Alan Moore and Dave Gibbons, WatchmenAlan Moore and Dave Gibbons’s Watchmen offers something of a counter-factual history of the Cold War. In particular, it imagines the central role of two generations of masked do-gooders: a 1940s cohort of “Minutemen,” most of whom are somewhat ephemeral and more than slightly ridiculous (of “Mothman,” “Dollar Bill,” and “Silhouette” we hear very little) and a 1960s/1970s gang of “Crimebusters” who take themselves a little more seriously and have a much more sinister edge.

The Minutemen are nostalgically portrayed mostly through a faded sepia photo and are clearly out of their depth when it comes to derring-do that goes beyond picking up petty thieves and minor gangsters: at their inaugural meeting, in 1939, one of them nervously admits that “Just thinking about war, it scares me.” The Crimebusters are made of sterner stuff, and feature at least one member who is genuinely superhuman. This is Doctor Manhattan, a former nuclear scientist who thanks to an accident at work now has almost unlimited powers to decompose and recompose matter, to mutate and multiply himself, to survive in the harshest environments, as well as to see past, present, and (with some restrictions) future in one instant. It is thanks to Manhattan that (in this version of twentieth-century history) the USA has won the Vietnam War and is able to hold off the Soviet threat of nuclear annihilation. Vital for US national security, he is now the only costumed crusader who legitimately pursues his vocation. By the late 1970s, as the US urban infrastructure crumbled and even superheroes were viewed as more trouble than they were worth, all the others were forced to hang up their capes. All but Rorschach, that is, a particularly violent and uncompromising individual whose mask is an ever-shifting pattern of blots and who in one way or another is the story’s central character.

But if this is a novel that stresses decay, disintegration, and the loss of innocence–and it is–none-the-less its portrait of the past is not entirely rose-tinted. For the rot set in early, as did the general sense of ambivalence that surrounds all these supposedly “super” figures. Even in 1939, the sepia-tinged harmony is soon shown to be a sham: as soon as the photo session is over, a bloody fight erupts as the “Comedian” attempts to rape his fellow Minuteman (Minutewoman?) “Silk Spectre,” only to be beaten up in turn by a third of their number, the aptly-named “Hooded Justice.” There never was a Golden Age of heroism, and this inaugural violence and violation comes to taint the second generation of superheroes too: indeed, the Comedian is the only Minuteman to continue on to membership in the Crimebusters a generation later. His amoral cynicism and frank revelry in violence is presented as a constant temptation for vigilante avengers who choose to act outside the law without ever necessarily finding an alternative moral or ethical principle. At best, ultimately the book seems at first glance to endorse a very crude utilitarianism: that conspiracy and deception on a massive scale, not to mention the destruction of (here) the entire US Eastern Seaboard (and the deaths of many millions), is justified by a project to end the Cold War and bring perpetual peace. But this, after all, is precisely the logic of the Cold War itself.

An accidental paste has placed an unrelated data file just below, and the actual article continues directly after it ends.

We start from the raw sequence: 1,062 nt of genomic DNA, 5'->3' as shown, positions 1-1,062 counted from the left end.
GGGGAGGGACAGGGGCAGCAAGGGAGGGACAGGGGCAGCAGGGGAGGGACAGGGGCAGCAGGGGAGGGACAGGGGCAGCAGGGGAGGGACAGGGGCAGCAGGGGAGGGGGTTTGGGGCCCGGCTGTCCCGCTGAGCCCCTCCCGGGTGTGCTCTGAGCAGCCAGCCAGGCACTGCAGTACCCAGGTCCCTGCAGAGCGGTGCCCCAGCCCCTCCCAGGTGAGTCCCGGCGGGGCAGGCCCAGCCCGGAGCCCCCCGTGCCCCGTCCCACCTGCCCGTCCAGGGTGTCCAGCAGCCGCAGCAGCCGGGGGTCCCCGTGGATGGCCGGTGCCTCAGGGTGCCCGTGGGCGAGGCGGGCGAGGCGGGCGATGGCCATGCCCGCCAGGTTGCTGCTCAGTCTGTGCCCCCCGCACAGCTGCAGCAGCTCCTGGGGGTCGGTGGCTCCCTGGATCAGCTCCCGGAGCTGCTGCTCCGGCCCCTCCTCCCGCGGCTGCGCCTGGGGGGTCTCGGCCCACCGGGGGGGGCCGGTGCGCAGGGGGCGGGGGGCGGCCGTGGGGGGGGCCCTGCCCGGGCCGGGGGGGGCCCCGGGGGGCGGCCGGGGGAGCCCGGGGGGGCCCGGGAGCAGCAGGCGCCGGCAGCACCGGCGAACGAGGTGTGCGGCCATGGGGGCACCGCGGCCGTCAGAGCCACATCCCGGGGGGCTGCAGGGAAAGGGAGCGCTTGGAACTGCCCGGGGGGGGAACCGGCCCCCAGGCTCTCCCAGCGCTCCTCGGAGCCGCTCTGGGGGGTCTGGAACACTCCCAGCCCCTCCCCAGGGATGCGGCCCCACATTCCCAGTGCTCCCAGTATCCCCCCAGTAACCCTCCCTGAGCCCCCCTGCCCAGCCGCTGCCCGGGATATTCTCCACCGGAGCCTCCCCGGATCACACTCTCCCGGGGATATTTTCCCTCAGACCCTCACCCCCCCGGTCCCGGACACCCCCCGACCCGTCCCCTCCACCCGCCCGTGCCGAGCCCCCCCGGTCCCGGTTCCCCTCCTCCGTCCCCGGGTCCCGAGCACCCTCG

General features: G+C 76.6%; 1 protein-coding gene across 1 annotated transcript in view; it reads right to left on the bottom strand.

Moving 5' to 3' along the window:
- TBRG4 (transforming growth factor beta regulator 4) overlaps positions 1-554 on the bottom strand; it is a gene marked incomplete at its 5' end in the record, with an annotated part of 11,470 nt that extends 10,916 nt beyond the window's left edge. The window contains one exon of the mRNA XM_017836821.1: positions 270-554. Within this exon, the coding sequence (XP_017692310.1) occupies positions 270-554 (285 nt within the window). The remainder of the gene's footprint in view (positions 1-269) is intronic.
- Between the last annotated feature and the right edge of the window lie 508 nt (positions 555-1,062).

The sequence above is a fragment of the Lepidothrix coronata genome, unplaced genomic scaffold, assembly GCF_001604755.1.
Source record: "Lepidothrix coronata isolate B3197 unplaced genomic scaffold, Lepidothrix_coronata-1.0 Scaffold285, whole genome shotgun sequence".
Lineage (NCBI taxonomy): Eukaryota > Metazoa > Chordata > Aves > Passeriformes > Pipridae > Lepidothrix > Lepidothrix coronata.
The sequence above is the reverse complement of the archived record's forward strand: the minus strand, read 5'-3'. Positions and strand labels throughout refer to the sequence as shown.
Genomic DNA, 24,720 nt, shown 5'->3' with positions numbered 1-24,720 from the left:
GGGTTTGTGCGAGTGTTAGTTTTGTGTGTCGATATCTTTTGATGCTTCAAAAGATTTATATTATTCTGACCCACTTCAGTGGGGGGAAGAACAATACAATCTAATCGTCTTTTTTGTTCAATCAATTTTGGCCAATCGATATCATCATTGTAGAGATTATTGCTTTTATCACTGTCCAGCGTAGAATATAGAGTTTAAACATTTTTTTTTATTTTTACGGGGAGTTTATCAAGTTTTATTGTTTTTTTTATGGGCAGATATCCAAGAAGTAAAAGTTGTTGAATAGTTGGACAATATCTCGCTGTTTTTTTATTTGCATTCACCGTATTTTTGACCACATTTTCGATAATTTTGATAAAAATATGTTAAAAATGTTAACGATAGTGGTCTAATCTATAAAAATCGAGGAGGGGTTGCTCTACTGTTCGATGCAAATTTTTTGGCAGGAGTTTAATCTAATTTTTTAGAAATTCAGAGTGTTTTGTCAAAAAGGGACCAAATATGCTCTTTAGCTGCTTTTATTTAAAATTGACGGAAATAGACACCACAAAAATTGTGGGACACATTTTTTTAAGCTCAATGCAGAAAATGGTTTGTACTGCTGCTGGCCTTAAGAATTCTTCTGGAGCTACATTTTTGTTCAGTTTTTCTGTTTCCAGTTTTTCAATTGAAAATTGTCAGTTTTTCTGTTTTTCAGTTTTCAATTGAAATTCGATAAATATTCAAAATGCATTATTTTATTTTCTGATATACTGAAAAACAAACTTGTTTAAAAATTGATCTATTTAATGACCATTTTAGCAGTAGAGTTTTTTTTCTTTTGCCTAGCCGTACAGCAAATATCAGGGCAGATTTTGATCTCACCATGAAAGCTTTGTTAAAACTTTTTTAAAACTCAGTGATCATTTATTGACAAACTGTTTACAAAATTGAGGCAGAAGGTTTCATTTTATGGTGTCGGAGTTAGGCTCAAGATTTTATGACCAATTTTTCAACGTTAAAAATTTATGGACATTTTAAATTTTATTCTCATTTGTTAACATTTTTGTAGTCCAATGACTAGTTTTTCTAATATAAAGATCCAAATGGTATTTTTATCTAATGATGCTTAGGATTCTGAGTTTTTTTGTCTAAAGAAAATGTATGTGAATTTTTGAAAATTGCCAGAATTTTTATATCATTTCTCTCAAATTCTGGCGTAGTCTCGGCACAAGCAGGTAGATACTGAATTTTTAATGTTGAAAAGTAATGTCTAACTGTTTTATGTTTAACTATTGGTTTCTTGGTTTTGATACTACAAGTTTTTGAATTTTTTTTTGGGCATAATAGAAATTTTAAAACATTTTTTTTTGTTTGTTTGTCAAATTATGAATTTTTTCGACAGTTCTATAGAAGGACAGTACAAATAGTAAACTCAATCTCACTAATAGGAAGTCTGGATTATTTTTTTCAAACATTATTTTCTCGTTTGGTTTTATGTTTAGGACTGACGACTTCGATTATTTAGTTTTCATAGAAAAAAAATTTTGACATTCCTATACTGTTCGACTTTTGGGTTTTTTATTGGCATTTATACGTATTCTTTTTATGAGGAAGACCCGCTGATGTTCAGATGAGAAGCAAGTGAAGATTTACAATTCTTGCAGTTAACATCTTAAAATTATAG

Only Rorschach and (it is implied) the Comedian balk at this simplistic balance of the greater good. Rorschach’s words as he storms out of the utopian hero (or anti-hero)’s Antarctic lair are: “No. Not even in the face of Armageddon. Never Compromise.” But he and the Comedian are killed for their pains: indeed the two deaths bookend the narrative, as it’s the Comedian’s murder that kickstarts the plot, and Rorschach’s death takes place in the final act. Can we to sympathize with their doomed resistance to the calculations of power, however well-intentioned? I think and hope so, not least because the entire story is framed as Rorschach’s (he may have been eliminated, but he has got the word out against all odds), though in some ways this means that the end only takes us back to the beginning. More strikingly, it also means that the resulting ambivalence is extreme, almost unbearable: other characters, not least the second-generation “Nite Owl” and “Silk Spectre,” are much more immediately sympathetic, more “human.” In the end, however, we are asked to sympathize with an ultra-violent cynicism whose most obvious virtue is only that it is not so deadly as a rationalism that ends up indistinguishable from nihilism.